- Renee Collins Cobb
Greg Austin - Kentucky Sports and Country Music Icon - Celebrates "70"
By Renee Collins Cobb, M.Ed.
Greg Austin is a country music icon and the namesake of Austin City Saloon.
Greg Austin is a name that goes with live music like Kentucky goes with bourbon.
The Greg Austin Story is a documentary film project designed to tell the history of Kentucky’s most storied high school athlete and front man and founder of The Greg Austin Band. There are many stories that come from The Greg Austin Story that make this a significant chapter in Kentucky Athletics and Music History and to this day, Greg serves as an inspiration to the younger generation of musicians and to all who are lucky enough to be in his presence when he is performing or simply telling a story about his life, his career, his best friend -Cincinnati Reds Big Red Machine Team Member and 2 Time World Series Champion -Doug Flynn, his beautiful wife, Stacy and the audience who adores him and appreciates the joy he brings to their own lives.
Starting to play guitar at age 6, music became Greg Austin’s friend and a form of comfort all during his early childhood years extending into his high school years. Growing up with his best friend, Doug Flynn, a boy who would later become a two time World Series Champion with The Cincinnati Reds, the two bonded over their love of sports and music and they remain best friends even to this day.
Many have said that Greg Austin was one of the best overall athletes in the state of Kentucky earning more letters than anyone in Lafayette High School’s history in football, basketball and track. He was also a star baseball player in summer leagues. He was named 1st-team all state football, 3rd-team all state basketball and won and set a state track record in triple jump.
His high school basketball coach, Jock Sutherland, called him the perfect high school athlete in every way. He had the drive, dependability, disposition and the discipline - a perfect combination of four attributes- that served him well in his athletic endeavors. These same four attributes would also serve him well in his music career in just a few short years post his collegiate career. Recruited by 70 colleges in four different sports - including The University of Kentucky’s Adolph Rupp and even the Dallas Cowboys- Austin startled everyone with his decision to leave Lexington behind and play in the SEC for the Auburn Tigers basketball team.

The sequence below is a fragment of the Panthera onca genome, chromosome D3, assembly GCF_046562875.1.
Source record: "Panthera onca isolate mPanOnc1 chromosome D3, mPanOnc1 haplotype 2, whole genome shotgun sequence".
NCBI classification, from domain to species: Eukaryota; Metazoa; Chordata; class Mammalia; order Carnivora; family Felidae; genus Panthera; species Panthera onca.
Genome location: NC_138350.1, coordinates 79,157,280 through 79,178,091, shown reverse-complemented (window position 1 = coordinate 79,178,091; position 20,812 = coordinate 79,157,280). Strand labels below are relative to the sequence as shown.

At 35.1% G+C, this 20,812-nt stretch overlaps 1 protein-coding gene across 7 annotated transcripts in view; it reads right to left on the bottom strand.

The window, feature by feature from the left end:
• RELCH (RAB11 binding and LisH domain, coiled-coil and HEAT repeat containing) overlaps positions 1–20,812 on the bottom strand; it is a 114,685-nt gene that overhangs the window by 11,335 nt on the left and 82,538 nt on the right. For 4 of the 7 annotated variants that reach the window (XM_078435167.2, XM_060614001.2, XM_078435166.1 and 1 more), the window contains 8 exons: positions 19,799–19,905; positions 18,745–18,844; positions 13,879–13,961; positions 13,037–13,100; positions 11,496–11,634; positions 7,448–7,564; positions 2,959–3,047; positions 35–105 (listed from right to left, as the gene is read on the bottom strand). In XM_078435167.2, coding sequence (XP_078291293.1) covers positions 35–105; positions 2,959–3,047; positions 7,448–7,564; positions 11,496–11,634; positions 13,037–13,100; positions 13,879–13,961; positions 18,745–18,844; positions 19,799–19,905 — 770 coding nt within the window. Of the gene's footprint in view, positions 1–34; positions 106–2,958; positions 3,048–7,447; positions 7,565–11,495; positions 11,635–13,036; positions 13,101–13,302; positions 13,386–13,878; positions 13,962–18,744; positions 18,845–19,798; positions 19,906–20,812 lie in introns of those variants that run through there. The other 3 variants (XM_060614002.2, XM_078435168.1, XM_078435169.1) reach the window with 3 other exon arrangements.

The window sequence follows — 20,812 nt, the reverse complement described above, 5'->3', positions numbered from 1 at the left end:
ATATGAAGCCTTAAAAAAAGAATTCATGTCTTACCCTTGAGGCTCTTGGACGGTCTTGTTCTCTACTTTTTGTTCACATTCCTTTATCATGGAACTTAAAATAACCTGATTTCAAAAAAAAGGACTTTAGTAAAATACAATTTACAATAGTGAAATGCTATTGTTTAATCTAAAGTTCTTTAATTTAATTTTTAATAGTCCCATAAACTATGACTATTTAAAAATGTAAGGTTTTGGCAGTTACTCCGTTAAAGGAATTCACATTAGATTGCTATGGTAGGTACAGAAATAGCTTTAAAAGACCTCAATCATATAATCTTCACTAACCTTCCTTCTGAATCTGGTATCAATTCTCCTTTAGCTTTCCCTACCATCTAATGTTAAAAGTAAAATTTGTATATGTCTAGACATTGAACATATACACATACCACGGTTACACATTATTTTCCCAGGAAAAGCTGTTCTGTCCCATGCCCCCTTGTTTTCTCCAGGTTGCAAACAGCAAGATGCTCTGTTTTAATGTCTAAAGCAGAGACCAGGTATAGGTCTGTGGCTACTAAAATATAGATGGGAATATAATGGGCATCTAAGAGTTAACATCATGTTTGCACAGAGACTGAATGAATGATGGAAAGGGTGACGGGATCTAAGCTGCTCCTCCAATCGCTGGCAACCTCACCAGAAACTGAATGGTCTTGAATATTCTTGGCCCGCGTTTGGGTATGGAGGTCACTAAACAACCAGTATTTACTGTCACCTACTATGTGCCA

Here is the story of when legendary basketball coach Jock Sutherland spotted Greg on the basketball court for the first time.
In 1974, after 2 years of college basketball at Auburn University and three knee operations, Austin started searching for another career. He didn’t have to go far to find it. He immediately tapped into his other love- music - and in 1974 he got his first paid job at the Upstart Crow in Lexington where he was paid in beer instead of money.
He eventually joined a group called Rockcastle River Company, a folk, Bluegrass and comedy act consisting of Austin, Nick Heyl and The Kingston Trio’s Pat Horine and he toured with them for five years.
The years between the mid-70s and beginning of the 80s ushered in the formation of "The Greg Austin Band" after his band members made a group decision to name the band after Mr. Austin. The band was better known in Texas and the Northeast than in the state of Kentucky at the time. Doug Flynn had joined the band by that time and often played with them in Manhattan when Doug was with The New York Mets. Greg attributed the bands fast rise to national fame to the addition to Mr. Flynn who was then playing MLB baseball for the New York Mets.
On December 11, 1981, it was opening night for Austin City Saloon, a bar purchased by Greg’s four friends, playing off the popularities of Greg Austin’s name, the TV show- Austin City Limits, and country line dancing to act as a home base for The Greg Austin Band when they were not touring across the country. The bar was filled to capacity with “squeezing room only”. Described by one reviewer -it was a place with plenty of high heeled boots and dozens of pairs of legs sheathed in denim. Greg’s cousin, then Lt. Governor Martha Layne Collins, was sitting at the edge of the stage because she couldn’t find an empty chair. The band at that time was in process of recording its third album, Midnight Driver, released in 1982. Flynn sang lead on the song “Crawl to The River” and New York had eagerly awaited the single because Flynn was so well known in the city. Austin City later becomes the birthplace of the careers of John Michael Montgomery, Eddie Montgomery and Troy Gentry.